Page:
Seattle’s New Way of Measuring Homelessness Produces Startling Results

Homelessness in Seattle

Officials in Seattle believe they have developed a more accurate way of counting the number of people experiencing homelessness during a given time. It’s already producing startling results.

According to a report released in mid-December, more than 40,800 people experiencing homelessness in the Seattle metropolitan area last year compared to the 11,700 counted under the federal Point in Time Count (PIT) method. This total includes more than 7,300 people who fell through the cracks of the HMIS.

The report was developed by the King County Department of Community and Human Services (DCHS), Seattle-King County Public Health, and the King County Information Technology using cross-sectional data from the Homeless Management Information System (HMIS) and state-level databases.

This is the second consecutive year that Seattle authorities have used their alternative method to count the number of people experiencing homelessness in their region. The authorities opted out of the PIT last year due to COVID-19 and are working with the federal government to ensure the method meets the appropriate guidelines.

One of the issues with the PIT method is that it only considers data collected by volunteers on a single night in January. This often limits the results to include those sleeping in emergency shelters or unsheltered. It leads to a significant undercount, despite its results being used to allocate federal dollars to state service providers.

DCHS said that the PIT data also does not account for the people who become homeless or the number of people who experienced homelessness at any point during the year. For example, the report identified more than 13,500 individuals who became newly homeless in the Seattle area last year and another 19,000 people who were homeless at any point.

Marc Dones, who leads the King County Regional Homelessness Authority (KCRHA), told the Seattle Times that he hopes the community will glean a new understanding of homelessness from the results. He also hopes it will help city leaders understand the investment size needed to solve the problem.

“Good management means using the most accurate data available and adjusting what you do as you learn more,” KCRHA wrote. “As we get better at the data integration process, the number going up is actually a good thing because it means we know more about who we serve and what they need.”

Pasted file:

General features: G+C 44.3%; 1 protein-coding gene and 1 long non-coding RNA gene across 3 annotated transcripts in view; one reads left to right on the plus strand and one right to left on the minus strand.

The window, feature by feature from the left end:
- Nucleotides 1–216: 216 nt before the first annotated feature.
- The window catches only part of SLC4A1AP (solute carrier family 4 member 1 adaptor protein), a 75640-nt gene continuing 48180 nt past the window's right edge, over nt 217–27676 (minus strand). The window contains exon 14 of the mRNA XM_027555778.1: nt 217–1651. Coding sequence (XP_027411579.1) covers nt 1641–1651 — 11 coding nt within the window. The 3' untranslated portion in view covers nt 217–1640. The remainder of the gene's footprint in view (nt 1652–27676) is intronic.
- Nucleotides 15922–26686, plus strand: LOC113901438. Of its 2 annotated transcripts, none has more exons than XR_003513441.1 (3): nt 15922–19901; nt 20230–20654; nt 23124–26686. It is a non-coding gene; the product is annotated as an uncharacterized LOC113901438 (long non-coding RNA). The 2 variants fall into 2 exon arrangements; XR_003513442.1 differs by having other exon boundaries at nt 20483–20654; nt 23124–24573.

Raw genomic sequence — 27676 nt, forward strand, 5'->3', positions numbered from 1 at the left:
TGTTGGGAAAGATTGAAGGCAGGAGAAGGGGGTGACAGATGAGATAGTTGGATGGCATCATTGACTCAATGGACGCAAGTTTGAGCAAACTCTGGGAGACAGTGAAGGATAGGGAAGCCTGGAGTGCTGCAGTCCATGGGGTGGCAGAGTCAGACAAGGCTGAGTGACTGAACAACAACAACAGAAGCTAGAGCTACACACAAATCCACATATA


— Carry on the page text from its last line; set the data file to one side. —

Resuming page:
Leo Flor, DCHS director, told the Seattle Times that the 40,800 figure the team tallied is not perfect but represents a significant step in the right direction.

“The premise is you can’t solve a problem you don’t understand,” Flor said.

As the cost of living increases faster than local wages, experts believe homelessness may increase in the coming years. This has led many communities to reconsider how they measure homelessness in their area to better serve those in need.

For example, Kansas City, Missouri, is among a handful of cities that will deploy new technology allowing service providers and outreach workers access to a database of their clients year-round. Called “Show the Way,” the app is designed to “supplement the yearly survey of homeless people by providing a more thorough story about an individual’s life and habits over time,” according to a local NPR report.

Other cities using Show the Way include Houston, Texas; Charleston, West Virginia; and Vancouver, Washington. These cities are also using the app to track:

  • encampment locations
  • personal information about people experiencing homelessness
  • homeless people’s living conditions

Meanwhile, other cities are working to bolster their crisis response systems to close the gap between when a person becomes homeless and when they receive services. For example, Tracy, California, is working to increase its employment and transitional housing services in response to measuring a 150 percent increase in homelessness between 2019 and 2020, according to the city’s Homelessness Strategic Plan

Nan Roman, executive director of the National Alliance to End Homelessness, said programs such as the temporary Child Tax Credit and other pandemic aid programs had prevented a rapid increase in homelessness thus far.

But without an accurate measure of the problem at hand, Roman said it is impossible to provide enough assistance.

“It seems to me that, in a country as wealthy as ours and as wonderful as ours, we really should not have hundreds of thousands of people living on the street,” Roman said.

How You Can Help

The pandemic proved that we need to rethink housing in the U.S. It also showed that aid programs work when government provides agencies and service organizations with sufficient funds and clear guidance on spending aid dollars.

Contact your officials and representatives. Tell them you support keeping many of the pandemic-related aid programs in place for future use. They have proven effective at keeping people housed, which is the first step to ending homelessness once and for all.

Robert Davis

Robert Davis

Robert is a freelance journalist based in Colorado who covers housing, police, and local government.

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